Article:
lubbock, tx, u.s.a.

Texas Organic Cotton Marketing Cooperative (TOCMC) members produce the majority of the organic cotton grown in the United States. Founded in 1993, most of its members are located in the surrounding South Plains area.  TOCMC was recently featured in  The True Cost, a documentary film which discusses the current practicies of The Fashion Industry, where their farming is extolled for its progressive certified organic methods.

Peggy Sue Collection Inc. is priveleged to be able to support their movement by using their organic cotton fiber in our woven and knit fabricss as well as our milled yarns. Through TOCMC we have been connected with: Sovereign Textiles, Spiritex, Organic Cotton Plus, and Huntingdon Yarn Mill.

This region of Texas, the heart of “the world’s largest cotton patch,” is well-suited to the production of organic cotton.  Winter temperatures are cold enough to limit insect pressure and provide a hard freeze to defoliate the cotton plants prior to mechanical harvest. In addition, a sunny climate and quick-drying soils facilitate timely weed control.

The cooperative has approximately 40 producer members who plant 10-19,000 acres of organic and transitional cotton each year.  In recent years, total annual production on these family farms has ranged from 6,000 to 15,000 bales. Since many of these farms have limited or no irrigation, yields are very rainfall dependent and vary significantly from year to year.

TOCMC and its members are certified organic under the United States Department of Agriculture National Organic Program (USDA-NOP).  Each bale of cotton marketed by TOCMC is tracked from the field to the customer.  Buyers can know the producer’s name and farm for each bale purchased.

USDA classing specifications are used to classify each bale of TOCMC cotton into different quality pools.  Payments to producers are determined by the pool in which the bale falls, giving producers an incentive to grow the highest quality cotton possible.  However, quality, like yield, is somewhat subject to weather conditions that are beyond the farmers’ control, resulting in some year-to-year variations in the percentage of the crop in each pool.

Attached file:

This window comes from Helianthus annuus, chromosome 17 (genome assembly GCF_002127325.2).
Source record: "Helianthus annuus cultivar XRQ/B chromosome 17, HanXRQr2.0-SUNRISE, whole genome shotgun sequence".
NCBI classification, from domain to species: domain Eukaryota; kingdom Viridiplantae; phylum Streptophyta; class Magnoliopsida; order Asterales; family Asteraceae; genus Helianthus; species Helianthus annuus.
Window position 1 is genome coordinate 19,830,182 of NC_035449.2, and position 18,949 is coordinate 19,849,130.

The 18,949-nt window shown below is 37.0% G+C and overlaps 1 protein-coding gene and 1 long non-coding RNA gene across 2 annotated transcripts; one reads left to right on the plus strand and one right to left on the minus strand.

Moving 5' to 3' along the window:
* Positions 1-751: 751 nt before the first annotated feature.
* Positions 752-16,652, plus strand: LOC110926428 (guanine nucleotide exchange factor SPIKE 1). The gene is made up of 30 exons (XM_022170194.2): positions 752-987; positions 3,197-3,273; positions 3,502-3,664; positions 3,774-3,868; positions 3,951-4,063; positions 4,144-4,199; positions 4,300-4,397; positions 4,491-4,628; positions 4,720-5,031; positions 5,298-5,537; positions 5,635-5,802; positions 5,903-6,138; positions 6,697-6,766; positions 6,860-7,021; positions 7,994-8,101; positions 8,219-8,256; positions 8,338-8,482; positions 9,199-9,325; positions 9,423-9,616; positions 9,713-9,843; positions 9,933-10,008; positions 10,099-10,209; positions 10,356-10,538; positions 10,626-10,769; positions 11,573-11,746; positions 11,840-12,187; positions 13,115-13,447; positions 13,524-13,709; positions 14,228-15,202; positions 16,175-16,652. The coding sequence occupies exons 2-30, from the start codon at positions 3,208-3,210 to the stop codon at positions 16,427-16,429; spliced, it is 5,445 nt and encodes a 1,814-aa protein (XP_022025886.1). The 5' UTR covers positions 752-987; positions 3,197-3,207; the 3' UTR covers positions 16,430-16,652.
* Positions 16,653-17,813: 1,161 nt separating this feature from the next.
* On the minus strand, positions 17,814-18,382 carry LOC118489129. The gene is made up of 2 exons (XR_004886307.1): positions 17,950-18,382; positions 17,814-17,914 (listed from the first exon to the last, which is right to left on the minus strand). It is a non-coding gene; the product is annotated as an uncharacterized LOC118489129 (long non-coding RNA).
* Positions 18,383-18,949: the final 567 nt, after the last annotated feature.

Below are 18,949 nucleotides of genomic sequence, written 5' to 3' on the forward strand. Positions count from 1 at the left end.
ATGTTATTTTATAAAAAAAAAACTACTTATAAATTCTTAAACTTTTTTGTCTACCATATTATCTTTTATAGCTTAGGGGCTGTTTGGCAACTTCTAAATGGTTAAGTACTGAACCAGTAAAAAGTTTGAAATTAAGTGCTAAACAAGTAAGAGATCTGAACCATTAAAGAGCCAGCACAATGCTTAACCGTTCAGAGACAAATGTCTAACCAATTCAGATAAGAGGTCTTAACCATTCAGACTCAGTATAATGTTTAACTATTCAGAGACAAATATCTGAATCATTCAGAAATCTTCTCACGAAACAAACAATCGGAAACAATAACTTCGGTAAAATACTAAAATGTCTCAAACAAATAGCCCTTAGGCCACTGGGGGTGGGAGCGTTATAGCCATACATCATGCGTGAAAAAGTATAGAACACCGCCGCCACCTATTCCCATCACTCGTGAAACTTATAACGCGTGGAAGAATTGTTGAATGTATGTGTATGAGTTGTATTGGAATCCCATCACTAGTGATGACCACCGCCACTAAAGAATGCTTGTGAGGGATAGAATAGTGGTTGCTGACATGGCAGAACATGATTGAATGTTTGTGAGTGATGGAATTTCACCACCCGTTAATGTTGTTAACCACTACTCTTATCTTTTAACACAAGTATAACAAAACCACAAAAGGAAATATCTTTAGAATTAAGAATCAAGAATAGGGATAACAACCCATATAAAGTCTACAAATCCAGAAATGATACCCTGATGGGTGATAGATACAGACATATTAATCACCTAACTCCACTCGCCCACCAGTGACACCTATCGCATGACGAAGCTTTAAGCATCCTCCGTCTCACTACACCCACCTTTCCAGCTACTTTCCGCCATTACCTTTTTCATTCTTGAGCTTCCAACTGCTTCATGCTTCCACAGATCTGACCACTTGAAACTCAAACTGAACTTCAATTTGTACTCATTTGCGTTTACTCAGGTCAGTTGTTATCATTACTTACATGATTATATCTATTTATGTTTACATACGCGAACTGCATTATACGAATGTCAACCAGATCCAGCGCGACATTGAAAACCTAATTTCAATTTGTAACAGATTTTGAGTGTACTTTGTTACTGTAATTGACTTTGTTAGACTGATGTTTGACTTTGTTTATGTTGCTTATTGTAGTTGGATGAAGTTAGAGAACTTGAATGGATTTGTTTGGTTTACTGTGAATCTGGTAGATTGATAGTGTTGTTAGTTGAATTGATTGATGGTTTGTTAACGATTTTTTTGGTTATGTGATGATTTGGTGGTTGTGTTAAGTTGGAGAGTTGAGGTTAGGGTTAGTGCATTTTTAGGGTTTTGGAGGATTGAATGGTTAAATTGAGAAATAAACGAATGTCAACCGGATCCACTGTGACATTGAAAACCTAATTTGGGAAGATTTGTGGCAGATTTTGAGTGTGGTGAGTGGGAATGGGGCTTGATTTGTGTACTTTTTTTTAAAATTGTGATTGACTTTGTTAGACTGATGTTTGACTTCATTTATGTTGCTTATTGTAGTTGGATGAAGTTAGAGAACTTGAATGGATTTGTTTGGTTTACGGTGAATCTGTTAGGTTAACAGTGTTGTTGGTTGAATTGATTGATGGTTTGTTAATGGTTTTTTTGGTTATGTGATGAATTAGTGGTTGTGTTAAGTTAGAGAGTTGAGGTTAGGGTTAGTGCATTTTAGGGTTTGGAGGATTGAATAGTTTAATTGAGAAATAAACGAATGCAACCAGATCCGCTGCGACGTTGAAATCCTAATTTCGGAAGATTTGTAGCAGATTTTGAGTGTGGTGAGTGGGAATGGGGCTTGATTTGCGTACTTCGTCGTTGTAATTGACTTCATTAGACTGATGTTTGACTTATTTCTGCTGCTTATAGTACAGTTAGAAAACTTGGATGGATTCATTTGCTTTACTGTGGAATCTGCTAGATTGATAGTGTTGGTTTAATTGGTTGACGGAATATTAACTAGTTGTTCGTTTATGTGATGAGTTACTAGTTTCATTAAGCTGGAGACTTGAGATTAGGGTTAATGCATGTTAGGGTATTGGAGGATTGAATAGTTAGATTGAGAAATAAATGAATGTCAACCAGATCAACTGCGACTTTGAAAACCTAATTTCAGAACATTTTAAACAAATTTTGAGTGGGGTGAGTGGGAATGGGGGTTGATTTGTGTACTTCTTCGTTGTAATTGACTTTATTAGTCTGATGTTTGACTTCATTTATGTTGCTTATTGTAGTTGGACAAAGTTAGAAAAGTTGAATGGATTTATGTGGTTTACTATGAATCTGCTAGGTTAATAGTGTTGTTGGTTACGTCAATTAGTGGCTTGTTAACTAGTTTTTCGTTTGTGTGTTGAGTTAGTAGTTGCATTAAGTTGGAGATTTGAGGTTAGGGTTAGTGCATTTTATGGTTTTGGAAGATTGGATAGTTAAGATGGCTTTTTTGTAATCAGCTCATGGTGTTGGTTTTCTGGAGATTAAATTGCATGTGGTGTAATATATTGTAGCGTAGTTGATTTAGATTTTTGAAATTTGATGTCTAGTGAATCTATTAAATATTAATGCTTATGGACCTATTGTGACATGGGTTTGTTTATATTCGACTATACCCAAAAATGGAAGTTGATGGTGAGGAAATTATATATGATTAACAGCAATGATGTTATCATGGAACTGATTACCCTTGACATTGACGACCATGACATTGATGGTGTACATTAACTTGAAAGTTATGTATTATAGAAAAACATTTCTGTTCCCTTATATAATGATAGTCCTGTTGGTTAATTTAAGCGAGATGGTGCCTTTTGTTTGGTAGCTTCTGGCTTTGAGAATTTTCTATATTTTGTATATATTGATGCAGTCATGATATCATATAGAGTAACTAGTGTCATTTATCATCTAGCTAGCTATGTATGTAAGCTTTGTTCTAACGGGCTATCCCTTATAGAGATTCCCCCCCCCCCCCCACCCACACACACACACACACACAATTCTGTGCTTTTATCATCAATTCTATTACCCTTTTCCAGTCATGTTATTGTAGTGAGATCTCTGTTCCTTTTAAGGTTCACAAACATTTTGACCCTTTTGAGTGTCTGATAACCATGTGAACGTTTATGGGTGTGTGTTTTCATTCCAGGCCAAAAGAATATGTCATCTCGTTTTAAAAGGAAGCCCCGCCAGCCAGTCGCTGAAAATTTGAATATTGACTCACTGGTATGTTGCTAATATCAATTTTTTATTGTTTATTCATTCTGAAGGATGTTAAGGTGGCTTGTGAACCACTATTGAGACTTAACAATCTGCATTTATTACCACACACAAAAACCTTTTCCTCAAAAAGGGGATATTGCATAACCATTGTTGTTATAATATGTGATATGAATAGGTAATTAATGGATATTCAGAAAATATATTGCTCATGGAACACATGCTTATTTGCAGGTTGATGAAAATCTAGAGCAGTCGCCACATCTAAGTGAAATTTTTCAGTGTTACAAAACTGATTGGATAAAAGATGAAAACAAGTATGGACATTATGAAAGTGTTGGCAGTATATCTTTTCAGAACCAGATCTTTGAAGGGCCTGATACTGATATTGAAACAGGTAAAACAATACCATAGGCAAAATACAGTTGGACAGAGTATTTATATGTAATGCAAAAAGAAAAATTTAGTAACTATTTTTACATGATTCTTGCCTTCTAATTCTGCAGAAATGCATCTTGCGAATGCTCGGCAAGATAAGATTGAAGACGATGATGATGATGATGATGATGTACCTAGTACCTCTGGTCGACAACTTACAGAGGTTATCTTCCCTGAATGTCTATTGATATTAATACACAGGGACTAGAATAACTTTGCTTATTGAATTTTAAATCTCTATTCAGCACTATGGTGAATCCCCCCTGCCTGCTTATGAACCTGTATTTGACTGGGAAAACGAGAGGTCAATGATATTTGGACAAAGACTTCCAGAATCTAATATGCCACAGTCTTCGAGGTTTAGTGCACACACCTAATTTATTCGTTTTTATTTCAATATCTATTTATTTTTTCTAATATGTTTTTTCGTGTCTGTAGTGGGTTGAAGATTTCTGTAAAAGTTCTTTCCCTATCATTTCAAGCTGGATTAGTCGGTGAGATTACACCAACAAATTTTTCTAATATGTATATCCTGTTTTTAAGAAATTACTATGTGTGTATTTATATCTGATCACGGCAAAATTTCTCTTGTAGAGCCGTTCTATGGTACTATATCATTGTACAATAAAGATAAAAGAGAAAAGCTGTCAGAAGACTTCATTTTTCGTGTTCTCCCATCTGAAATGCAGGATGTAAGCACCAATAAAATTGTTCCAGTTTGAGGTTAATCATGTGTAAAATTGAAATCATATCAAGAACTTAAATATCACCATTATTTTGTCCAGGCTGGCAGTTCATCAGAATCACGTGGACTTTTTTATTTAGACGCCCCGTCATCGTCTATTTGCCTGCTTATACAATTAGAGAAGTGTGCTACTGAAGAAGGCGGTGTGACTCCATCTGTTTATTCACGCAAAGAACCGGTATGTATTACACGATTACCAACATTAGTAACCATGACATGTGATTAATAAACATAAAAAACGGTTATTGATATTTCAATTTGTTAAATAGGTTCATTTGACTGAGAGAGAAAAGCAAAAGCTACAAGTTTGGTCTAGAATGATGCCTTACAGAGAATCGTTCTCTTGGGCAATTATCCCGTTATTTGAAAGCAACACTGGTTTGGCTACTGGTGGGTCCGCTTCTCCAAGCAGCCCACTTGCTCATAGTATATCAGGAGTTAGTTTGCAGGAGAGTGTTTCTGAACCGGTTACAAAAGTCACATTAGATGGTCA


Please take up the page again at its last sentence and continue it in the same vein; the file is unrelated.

The quality pools are also the basis of TOCMC’s price structure.  Customers receive bales from the pool containing cotton of the quality specifications they have requested and are charged the price related to that pool.

TOCMC members grow other organic crops including peanuts, wheat, corn, blue corn, milo, forage sorghum, soybeans, blackeye peas, and watermelons.  Also, the cotton seed, which is separated from the cotton fiber in the ginning process, is marketed to organic dairies for feed.



Continuing on the the "Cotton Conundrum" from yesterday, TOCMC has created an incredibly unique offering especially for our slow fashion company. Cotton fiber is a difficult fiber to grow. Within a farmer's fields they will get a varied quality yield. Some will be good enough for fabric. Some will only be good enough for coarse industrial uses (Q-tips, bandages, mops, etc.). And it's very hard for a farmer to be able to have enough of one quality type of fiber to be able to manufacture it into a finished good that is traceable down to the farm (because cotton machinery usually requires such large volumes to get the gears running - sometimes as much as 1,000 lbs.)

Therefore, most cotton farmers have to "pool" their cotton fiber together to be able to process it. ADD organic fiber into the mix and imagine trying to find another farmer who is growing organic fiber and has the matching quality types to be paired with for processing. We WANT to encourage organic farming processes where possible because it drastically cuts down on the pounds of pesticides released into the environment annually. But farming organic cotton almost seems impossible with these challenges.

Enter TOCMC. This truly is a remarkable area where organic farming practices are a feasible option and are actually encouraged by the Coop. TOCMC helps farmers to make the 3 year transition over to being an organic farm. Yes - to be an organic farmer, you have to use organic practices, but are not officially considered organic until 3 years have passed, allowing most of the harsh toxins of in-organic farming to break down.

This is why it is hard to transition to organic farming without the help of an outside organization. You have to farm organically without being able to charge for all of those added costs for 3 years because you're not officially recognized as organic - you are what is called a "Transitional Farm." There are numerous other challenges as well, but it is a vital transition that must continue to be made.

Because of TOCMC's dedication to cultivating organic cotton farming practices and connecting them with local North American Mills, Peggy Sue Collection Inc. is able to create a wide range of garments using woven and knit fabrics made of North American ORGANIC COTTON! (That is actually traceable back to each farm).